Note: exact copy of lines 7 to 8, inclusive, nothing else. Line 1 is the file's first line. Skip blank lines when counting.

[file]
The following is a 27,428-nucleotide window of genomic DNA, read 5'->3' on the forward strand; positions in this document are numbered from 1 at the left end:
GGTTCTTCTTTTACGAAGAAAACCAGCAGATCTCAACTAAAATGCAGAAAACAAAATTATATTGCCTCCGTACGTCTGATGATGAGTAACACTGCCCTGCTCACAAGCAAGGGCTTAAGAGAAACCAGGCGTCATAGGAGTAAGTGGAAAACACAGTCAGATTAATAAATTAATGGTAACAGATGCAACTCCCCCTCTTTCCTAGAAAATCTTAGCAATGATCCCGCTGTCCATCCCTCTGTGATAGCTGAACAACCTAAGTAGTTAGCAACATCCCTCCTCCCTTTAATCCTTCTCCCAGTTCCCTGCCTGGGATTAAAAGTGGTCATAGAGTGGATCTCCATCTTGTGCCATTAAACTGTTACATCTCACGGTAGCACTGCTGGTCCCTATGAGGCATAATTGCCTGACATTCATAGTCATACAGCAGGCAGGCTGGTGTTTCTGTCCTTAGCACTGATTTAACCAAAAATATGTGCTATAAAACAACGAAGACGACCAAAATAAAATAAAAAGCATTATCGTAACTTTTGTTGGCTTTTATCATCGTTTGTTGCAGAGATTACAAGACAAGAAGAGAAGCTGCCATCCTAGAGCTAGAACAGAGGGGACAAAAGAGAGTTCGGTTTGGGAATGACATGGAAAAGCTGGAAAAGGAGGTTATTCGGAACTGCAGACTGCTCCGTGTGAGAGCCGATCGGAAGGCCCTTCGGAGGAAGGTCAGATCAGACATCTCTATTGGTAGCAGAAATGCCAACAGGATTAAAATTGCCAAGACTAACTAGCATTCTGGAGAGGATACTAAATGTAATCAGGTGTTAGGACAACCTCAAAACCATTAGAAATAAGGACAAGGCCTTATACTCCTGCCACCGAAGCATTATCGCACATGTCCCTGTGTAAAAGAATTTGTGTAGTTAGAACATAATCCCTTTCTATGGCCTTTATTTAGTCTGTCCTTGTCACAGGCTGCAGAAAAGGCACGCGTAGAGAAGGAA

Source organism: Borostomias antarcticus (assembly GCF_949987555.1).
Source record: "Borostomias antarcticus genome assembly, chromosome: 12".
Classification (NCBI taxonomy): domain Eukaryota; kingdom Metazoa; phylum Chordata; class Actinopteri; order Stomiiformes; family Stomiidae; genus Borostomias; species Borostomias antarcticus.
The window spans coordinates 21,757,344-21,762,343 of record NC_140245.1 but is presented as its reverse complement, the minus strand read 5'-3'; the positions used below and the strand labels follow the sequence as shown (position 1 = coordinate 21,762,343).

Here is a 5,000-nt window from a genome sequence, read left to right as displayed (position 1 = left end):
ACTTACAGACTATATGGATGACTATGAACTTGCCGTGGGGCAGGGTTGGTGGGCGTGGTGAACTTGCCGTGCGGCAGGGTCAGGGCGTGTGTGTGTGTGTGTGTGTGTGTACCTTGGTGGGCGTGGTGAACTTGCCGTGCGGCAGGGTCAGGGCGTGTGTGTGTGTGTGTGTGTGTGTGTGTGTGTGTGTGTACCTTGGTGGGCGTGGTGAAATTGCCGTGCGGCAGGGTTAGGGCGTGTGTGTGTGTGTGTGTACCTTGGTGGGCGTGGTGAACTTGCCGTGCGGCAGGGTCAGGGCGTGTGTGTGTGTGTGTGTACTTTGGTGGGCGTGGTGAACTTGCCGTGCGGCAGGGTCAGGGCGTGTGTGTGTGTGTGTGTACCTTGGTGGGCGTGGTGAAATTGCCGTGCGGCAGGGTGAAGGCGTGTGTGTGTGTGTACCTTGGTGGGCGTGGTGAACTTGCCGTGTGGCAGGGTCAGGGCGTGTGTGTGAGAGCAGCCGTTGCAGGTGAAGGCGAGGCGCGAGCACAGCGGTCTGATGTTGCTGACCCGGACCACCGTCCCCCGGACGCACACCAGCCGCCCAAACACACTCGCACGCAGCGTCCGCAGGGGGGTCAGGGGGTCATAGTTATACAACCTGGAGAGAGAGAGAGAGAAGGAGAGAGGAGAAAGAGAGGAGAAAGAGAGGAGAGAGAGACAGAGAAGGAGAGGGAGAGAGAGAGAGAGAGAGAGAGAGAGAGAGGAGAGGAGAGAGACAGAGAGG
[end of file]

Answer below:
Here is a 5,000-nt window from a genome sequence, read left to right as displayed (position 1 = left end):
ACTTACAGACTATATGGATGACTATGAACTTGCCGTGGGGCAGGGTTGGTGGGCGTGGTGAACTTGCCGTGCGGCAGGGTCAGGGCGTGTGTGTGTGTGTGTGTGTGTGTACCTTGGTGGGCGTGGTGAACTTGCCGTGCGGCAGGGTCAGGGCGTGTGTGTGTGTGTGTGTGTGTGTGTGTGTGTGTGTGTACCTTGGTGGGCGTGGTGAAATTGCCGTGCGGCAGGGTTAGGGCGTGTGTGTGTGTGTGTGTACCTTGGTGGGCGTGGTGAACTTGCCGTGCGGCAGGGTCAGGGCGTGTGTGTGTGTGTGTGTACTTTGGTGGGCGTGGTGAACTTGCCGTGCGGCAGGGTCAGGGCGTGTGTGTGTGTGTGTGTACCTTGGTGGGCGTGGTGAAATTGCCGTGCGGCAGGGTGAAGGCGTGTGTGTGTGTGTACCTTGGTGGGCGTGGTGAACTTGCCGTGTGGCAGGGTCAGGGCGTGTGTGTGAGAGCAGCCGTTGCAGGTGAAGGCGAGGCGCGAGCACAGCGGTCTGATGTTGCTGACCCGGACCACCGTCCCCCGGACGCACACCAGCCGCCCAAACACACTCGCACGCAGCGTCCGCAGGGGGGTCAGGGGGTCATAGTTATACAACCTGGAGAGAGAGAGAGAGAAGGAGAGAGGAGAAAGAGAGGAGAAAGAGAGGAGAGAGAGACAGAGAAGGAGAGGGAGAGAGAGAGAGAGAGAGAGAGAGAGAGAGGAGAGGAGAGAGACAGAGAGG